Student Center Holds Panel: Ending Abortion Stigma Through Conversation
The Student Center held a panel titled Ending the Stigma of Abortion Through Conversation Friday Nov. 10 from 6:30 p.m. to 7:30 p.m. All three of the women on the panel spoke from their own personal experiences with abortion. For the sake of their security they will all remain anonymous for this article. The only information disclosed at the panel was the ages they all are now and the ages they all were at the times they had their procedures. No photos were allowed.
The panel was held in room 270 of the Student Center. About 80 percent of the students attending were female. The event coordinator, Micaela Stevenson, was responsible for asking the panelists questions and keeping the conversation going. She started by asking how old they all were when they found out they were pregnant.
The first panelist said she was 21 when she found out she was pregnant, which now would be six years past. She said when she found out she had “sobbed hysterically over dinner that night” to her mother. At the time she was "not at an emotionally or financially stable point” in her life. She had not finished college and it was very important to her to finish school.
While thinking back to her experience entering Planned Parenthood, she commented, “You have no idea what it is going to be like when you walk in that door.” She went in with her mother by her side, ready to pay anything to have the procedure done, but Blue Cross Blue Shield was able to cover the cost. Her mother donated the cost to Planned Parenthood that year, and still continues to donate every year since then.
“You get sent to several people to discuss your other options. The nurses gave so much support during the whole process at Planned Parenthood. I would've never made it through without the consideration and kindness they showed me," she explained, “It is hard for me to imagine what my life would be like now, if I hadn’t gotten an abortion. But I know my family would be supportive though no matter what. I'm very lucky in that sense.”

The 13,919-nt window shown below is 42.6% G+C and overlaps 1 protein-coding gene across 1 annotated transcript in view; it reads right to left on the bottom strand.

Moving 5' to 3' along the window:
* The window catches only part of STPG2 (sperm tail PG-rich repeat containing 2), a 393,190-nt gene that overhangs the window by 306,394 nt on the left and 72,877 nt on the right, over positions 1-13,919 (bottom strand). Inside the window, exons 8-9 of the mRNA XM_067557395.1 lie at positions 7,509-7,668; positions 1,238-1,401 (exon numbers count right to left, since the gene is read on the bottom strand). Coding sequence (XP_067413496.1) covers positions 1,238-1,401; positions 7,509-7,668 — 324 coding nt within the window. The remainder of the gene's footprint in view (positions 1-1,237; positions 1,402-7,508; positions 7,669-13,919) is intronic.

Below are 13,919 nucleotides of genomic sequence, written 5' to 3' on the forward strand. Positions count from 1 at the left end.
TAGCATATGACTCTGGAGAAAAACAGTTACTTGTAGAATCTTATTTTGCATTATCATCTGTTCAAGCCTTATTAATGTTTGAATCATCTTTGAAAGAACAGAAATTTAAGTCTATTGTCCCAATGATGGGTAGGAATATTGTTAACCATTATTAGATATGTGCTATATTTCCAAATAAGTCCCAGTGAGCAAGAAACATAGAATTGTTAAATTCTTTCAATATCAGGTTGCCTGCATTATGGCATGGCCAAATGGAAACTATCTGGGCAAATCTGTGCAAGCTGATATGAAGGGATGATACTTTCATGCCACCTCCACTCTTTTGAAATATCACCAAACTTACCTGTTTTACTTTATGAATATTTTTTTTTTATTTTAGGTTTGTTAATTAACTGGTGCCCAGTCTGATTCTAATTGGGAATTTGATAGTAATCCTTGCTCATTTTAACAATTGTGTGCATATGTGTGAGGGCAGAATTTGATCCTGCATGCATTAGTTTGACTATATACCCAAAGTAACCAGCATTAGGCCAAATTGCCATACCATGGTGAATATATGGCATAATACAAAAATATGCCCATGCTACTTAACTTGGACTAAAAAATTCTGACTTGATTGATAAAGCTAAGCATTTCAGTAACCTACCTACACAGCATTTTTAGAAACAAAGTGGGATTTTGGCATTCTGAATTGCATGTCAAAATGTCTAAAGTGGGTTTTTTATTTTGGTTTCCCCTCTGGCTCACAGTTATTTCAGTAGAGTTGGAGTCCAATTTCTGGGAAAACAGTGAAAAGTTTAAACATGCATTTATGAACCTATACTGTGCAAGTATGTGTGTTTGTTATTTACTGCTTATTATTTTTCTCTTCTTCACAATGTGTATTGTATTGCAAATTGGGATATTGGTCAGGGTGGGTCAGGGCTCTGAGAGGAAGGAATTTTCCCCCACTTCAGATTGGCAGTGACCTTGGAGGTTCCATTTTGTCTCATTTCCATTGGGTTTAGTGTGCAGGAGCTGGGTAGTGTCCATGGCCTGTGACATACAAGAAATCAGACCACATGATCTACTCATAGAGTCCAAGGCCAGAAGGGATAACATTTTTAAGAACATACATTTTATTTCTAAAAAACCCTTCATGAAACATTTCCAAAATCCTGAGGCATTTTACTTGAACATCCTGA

The next panelist said she was only 16 years old when she found out she was pregnant, which would be nine years ago now. She had not finished high school and she couldn't bring herself to tell her parents. She also barely knew the boy she had conceived with.
“I got a lot of sex education as soon as I went to our family doctor. She sent me home with information on all of the other options. Out of all the family support I got it was my brother.” She still decided to go ahead with the procedure, but looked back gratefully towards the nurses there. “At Planned Parenthood they held my hand through everything,” she said.
She went into a bit of detail about the feelings during her procedure. “It hurts," she said. "But imagine a pap-smear yet a bit stronger for fifteen minutes. I expected so much more pain but other than that it went as expected.”
“If I hadn’t had an abortion, my mom would be raising the kid. It would hurt her so much if she ever finds out, she still doesn’t know today. When I get my Master’s [degree] I want to make a big difference in a lot of people's lives in my career but I wouldn’t be able to if I had a kid.”